Urgent Care a Growing Priority for Hospitals
When it comes to high-growth healthcare fields, urgent care ranks near the top. The growth of the insured population through subsidized premiums and Medicaid expansion has led to a greater demand for primary care. With physician shortages already affecting some areas, hospitals and independent corporations have looked to urgent care services as a solution. Most recently, Hospital Corporation of America (HCA) announced it will dramatically increase its number of urgent care locations by nearly 50 across the country by the end of 2017. Urgent care presents unique opportunities for health systems to expand their clinical reach and coordinate care, and most analysts expect urgent care centers to continue their growth over the coming years.
Customer preferences are major drivers of urgent care utilization due to the greater convenience and lower prices available at most facilities. Though many procedures at urgent care centers can be performed at physician offices, often at slightly lower co-pays, the prospect of same-day care appeals to many patients who would otherwise be forced to wait longer before an appointment is available with their primary care physician. And while co-pays are higher, they are usually less expensive than the typical visit to emergency rooms, which have greater built-in costs, such as facility fees.
Even though urgent care centers would appear to compete with hospitals by diverting otherwise profitable patients from the ER, the facilities’ rapid growth across the country over the past few years means health systems cannot afford to ignore the other opportunities they offer. In the case of HCA, urgent care centers have helped reduce overcrowding at its ERs to better serve patients with more acute injuries. Hospital-owned centers can also improve a patient’s overall satisfaction and keep their medical events and reporting within the system, encouraging better care coordination. Getting involved in urgent care can benefit hospitals even if it means partnering with third-party organizations. Only about 15 percent of all urgent care centers are owned by hospitals, according to the 2016 Benchmarking Report Summary released by the Urgent Care Association of America, with another 16 percent operated as part of a joint venture with physicians. In 2014, Lahey Hospital and Medical Center collaborated with a local urgent care provider and witnessed reductions in ER wait times while still maintaining a strong relationship with patients that visited third-party providers.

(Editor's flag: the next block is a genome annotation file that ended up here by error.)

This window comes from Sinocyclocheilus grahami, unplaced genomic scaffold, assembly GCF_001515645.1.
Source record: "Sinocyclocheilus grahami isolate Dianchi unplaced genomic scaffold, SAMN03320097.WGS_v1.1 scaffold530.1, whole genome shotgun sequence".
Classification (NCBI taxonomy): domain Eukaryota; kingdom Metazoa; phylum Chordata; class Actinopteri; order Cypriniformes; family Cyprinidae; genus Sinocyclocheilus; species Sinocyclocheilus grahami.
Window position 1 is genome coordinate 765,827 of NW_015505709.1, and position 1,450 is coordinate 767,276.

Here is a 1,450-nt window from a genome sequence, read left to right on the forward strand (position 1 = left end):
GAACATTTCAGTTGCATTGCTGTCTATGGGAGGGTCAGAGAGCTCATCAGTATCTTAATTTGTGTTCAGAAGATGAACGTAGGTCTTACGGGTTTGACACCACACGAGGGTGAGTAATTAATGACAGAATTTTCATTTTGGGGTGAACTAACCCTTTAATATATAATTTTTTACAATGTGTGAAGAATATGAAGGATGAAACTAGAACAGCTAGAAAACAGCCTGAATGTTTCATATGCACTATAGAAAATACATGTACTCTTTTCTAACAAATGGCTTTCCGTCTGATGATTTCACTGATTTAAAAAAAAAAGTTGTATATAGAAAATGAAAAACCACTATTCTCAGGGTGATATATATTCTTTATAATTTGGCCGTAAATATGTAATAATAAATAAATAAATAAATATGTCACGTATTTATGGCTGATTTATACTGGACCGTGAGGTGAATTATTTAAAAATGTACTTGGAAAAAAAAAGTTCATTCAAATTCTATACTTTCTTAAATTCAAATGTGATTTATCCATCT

Top 10 IDNs by Urgent Care Clinics
|IDN||Urgent Care Centers|
|3||Hospital Corporation of America||101|
|4||Advocate Health Care||86|
|6||Aurora Health Care||44|
|7||Baptist Health (KY)||41|
Source: Definitive Healthcare
Many of the IDNs with the most urgent care centers have expanded their reach through acquisitions. Dignity Health purchased US Healthworks in 2012 for $455 million and opened 40 new centers nationwide in the following four years. HCA acquired 24-center CareNow in 2014, and Tenet Healthcare bought over 30 CareSpot locations in 2016 through a joint venture. Many of Advocate Health Care’s locations are the result of buying 56 Walgreens clinics in early 2016. But there are exceptions. Tenet has also launched its own urgent care chain called MedPost in 2014, which now has nearly 50 locations, and nearly all of Carolinas Healthcare’s urgent care centers were launched through its own physician practice network.
Top 10 Non-IDN Urgent Care Center Corporations
|Corporation||Urgent Care Centers|
|3||American Family Care||169|
|4||NextCare Urgent Care||139|
|5||FastMed Urgent Care||124|
|7||Patient First Urgent Care||74|
|8||CityMD Urgent Care||67|
|10||Nova Medical Centers||50|
Source: Definitive Healthcare
Health systems’ investment in urgent care is likely to continue, given the high growth rate of services. In only two years, the total number of urgent care centers jumped 22 percent, according to the Urgent Care Association of America. The aging population and greater insurance coverage is expected to drive continued growth. The market is also expected to consolidate as hospitals and large chains buy up smaller urgent care practices, partly to grow revenue but also to better control care delivery at various stages of the patient experience. For hospitals, a strong urgent care presence is good business.
Definitive Healthcare has the most up-to-date, comprehensive and integrated data on over 7,700 hospitals, 1.4 million physicians, and numerous other healthcare providers. Our new urgent care database offers detailed information on ownership, patient population, and community demographics.